An ongoing legal dispute between trading card platform Panini and Fanatics, the digital sports and e-commerce platform, has escalated with Fanatics striking back with a countersuit.

In the suit, Fanatics alleges that businesses that have left Panini in favor of the e-commerce giant have done so due to its incompetency.

Last week, Panini filed an anti-trust lawsuit against Fanatics alleging it is attempting to monopolize the trading card market after entering the sector two years ago by securing long-term, exclusive licensing deals with leagues, effectively locking Panini out of the market.

Panini’s deals with the unions of basketball’s NBA and American football’s NFL expire in 2025 and 2026, respectively. Fanatics is set to take over with a 20-year deal with the NFLPA starting in 2026 and will also become the exclusive licensee of NBA cards through a deal with the NBA and its players’ union, the NBAPA, in the same year.

Among its accusations, Panini has claimed it was not allowed to bid or compete for the licenses Fanatics acquired and poached its employees by “threatening them with not working in the industry ever again once Panini licenses expired.”

Panini also claims Fanatics circulated “false derogatory statements about them” telling the leagues and its players Panini would be “incapable of performing for them, will be out of business soon, and lacks the money to pay for them.”

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However, today (August 7), Fanatics struck back with its countersuit defending its new deals and accused Panini of trying to sabotage the company through unfair and illegal means.

Fanatics alleges that “as Panini licensing deals neared expiration, licensors unsurprisingly chose Fanatics Collectibles as their new licensee that would commit long-term to the business” as Panini America has “openly [been] trying to sell its business for a decade.”

Fanatics also noted that Panini did not secure its current licenses through bidding for the contracts but rather acquired Donruss Playoff in 2009 which held the contracts.

The Fanatics suit reveals that it entered into a negotiation with Panini over the early termination of the NBA and NFL license agreements Panini had but that Panini America chief executive Mark Warsop provided falsified numbers to receive a larger termination fee from Fanatics.

Sources close to Fanatics told GlobalData Sport that Panini has been threatening it with a lawsuit for months, “using it as leverage to try and make [the company] do a bad deal based on falsified profit projections.”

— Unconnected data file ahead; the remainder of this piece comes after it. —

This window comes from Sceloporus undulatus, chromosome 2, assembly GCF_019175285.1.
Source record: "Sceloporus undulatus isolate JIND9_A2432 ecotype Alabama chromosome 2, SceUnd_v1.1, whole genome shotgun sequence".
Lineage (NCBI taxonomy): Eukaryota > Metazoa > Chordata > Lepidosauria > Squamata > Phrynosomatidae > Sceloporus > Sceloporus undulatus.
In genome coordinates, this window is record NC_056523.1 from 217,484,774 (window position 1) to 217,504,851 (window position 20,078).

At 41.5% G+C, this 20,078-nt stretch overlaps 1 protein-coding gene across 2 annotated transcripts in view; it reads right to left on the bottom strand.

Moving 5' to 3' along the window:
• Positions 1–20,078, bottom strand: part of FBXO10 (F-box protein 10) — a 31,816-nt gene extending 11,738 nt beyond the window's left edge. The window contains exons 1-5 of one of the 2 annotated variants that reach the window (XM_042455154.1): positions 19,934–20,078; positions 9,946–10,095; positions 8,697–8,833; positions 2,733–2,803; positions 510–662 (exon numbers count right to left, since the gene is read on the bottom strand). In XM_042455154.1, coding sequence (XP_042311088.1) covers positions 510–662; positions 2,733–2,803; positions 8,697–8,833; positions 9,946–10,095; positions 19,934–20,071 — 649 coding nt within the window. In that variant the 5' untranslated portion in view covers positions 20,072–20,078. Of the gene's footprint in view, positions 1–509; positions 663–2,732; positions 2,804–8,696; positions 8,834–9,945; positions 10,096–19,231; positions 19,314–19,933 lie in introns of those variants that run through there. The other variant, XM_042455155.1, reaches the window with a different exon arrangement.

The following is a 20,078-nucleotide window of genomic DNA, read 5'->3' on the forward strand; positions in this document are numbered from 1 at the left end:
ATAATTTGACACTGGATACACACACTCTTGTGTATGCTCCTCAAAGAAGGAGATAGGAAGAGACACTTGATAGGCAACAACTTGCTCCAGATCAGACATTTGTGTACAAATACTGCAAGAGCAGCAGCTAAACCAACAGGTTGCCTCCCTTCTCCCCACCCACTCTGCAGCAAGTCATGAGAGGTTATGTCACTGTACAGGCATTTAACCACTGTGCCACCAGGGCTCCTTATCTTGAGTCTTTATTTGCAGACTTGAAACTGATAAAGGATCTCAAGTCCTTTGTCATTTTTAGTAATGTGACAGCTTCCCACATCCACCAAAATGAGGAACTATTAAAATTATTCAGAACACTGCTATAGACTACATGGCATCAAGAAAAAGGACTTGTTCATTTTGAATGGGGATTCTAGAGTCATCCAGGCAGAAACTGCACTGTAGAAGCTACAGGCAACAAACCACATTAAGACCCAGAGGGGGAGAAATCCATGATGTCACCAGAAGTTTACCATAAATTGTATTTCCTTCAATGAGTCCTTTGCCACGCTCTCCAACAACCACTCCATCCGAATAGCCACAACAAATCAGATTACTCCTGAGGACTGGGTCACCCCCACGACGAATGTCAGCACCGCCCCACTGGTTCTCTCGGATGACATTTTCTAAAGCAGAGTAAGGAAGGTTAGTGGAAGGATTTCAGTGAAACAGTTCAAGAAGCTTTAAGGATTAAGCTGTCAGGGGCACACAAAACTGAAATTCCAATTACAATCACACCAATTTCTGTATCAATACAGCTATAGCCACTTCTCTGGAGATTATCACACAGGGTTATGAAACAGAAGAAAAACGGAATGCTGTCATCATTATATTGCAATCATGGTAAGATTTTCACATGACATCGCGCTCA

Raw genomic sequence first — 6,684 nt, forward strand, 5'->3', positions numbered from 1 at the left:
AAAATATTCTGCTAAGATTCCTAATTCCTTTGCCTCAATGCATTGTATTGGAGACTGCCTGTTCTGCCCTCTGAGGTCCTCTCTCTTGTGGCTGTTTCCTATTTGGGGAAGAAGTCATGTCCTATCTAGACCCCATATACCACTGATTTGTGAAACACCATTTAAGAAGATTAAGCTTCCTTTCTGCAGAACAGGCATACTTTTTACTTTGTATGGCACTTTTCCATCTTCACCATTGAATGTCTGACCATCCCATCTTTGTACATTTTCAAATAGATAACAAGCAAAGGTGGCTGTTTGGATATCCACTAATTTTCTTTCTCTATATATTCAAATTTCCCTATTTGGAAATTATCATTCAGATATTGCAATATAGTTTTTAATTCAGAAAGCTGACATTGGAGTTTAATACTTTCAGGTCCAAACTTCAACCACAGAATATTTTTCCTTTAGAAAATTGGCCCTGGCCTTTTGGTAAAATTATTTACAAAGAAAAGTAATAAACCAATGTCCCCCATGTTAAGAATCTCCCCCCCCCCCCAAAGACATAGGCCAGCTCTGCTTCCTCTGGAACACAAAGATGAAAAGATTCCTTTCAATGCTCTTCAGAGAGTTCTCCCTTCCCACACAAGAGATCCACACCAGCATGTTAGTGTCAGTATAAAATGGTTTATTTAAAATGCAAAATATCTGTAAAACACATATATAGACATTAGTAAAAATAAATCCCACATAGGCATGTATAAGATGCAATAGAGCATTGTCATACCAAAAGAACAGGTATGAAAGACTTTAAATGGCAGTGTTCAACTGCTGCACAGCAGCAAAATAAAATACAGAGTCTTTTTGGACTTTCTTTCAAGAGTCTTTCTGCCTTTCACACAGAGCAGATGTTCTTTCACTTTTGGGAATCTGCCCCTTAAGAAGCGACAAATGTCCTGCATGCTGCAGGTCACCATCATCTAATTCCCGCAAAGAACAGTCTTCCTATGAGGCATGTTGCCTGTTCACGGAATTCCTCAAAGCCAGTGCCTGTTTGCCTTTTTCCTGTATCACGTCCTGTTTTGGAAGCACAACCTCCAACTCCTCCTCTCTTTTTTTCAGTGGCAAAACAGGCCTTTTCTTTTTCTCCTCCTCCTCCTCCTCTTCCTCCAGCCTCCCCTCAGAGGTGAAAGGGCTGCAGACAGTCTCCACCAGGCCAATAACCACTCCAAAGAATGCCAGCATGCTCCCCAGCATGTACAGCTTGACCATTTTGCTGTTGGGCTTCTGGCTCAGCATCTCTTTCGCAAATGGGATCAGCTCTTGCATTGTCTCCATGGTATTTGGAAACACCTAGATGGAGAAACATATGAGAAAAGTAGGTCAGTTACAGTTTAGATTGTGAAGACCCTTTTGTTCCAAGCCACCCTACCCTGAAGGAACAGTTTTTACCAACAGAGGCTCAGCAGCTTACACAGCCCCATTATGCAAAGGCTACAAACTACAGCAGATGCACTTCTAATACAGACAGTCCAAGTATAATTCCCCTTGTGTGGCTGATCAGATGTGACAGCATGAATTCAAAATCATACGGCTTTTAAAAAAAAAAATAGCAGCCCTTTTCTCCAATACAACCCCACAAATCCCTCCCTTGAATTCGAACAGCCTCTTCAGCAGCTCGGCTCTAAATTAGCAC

The source added when the company declined to do so, Panini “filed its meritless suit.”

The allegation also appears in the suit, with Fanatics claiming: “Because it can’t compete with Fanatics fair and square, Panini has been out to sabotage Fanatics through unfair and illegal means. 

"We set forth in our complaint how Panini has been resorting to one dirty trick after another to hold Fanatics back – trying to dupe and stall Fanatics with bad-faith negotiations, falsified revenue projections, and heavy-handed efforts to intimidate and even sue former employees who left Panini to find a better future and more inclusive workplace at Fanatics.”

Addressing Panini’s accusations of poaching employees, Fanatics said Panini brought suits against “at-will former employees” that were not restricted by non-compete clauses who took jobs at Fanatics and threatened to do the same to others.

The point of antitrust lawsuits is usually the contention that consumers will be worse off under the new circumstances – a point Fanatics disputes in its filing, citing Panini’s previous incompetence.

Its filing accuses Panini of trying to use antitrust laws to insulate itself against competition after Fanatics has proven to be a superior partner for its licensors, while Panini has not innovated its product or kept consumers happy.  

The filing quotes a statistic that Panini’s customer service has “about a 95% abandonment rate” and that the Better Business Bureau’s score for them is an “F.”

The suit reads: "Not only has Panini failed to invest in a robust business model, marketing, or innovation, but critically it has also failed the most important constituency – collectors.

"In particular, Panini has conspicuously failed to field a dedicated customer service and support team for US collectors, exemplifying Panini’s larger disregard for consumers. Unsurprisingly, dissatisfaction has soared due to Panini’s shoddy quality control and questionable marketing practices.”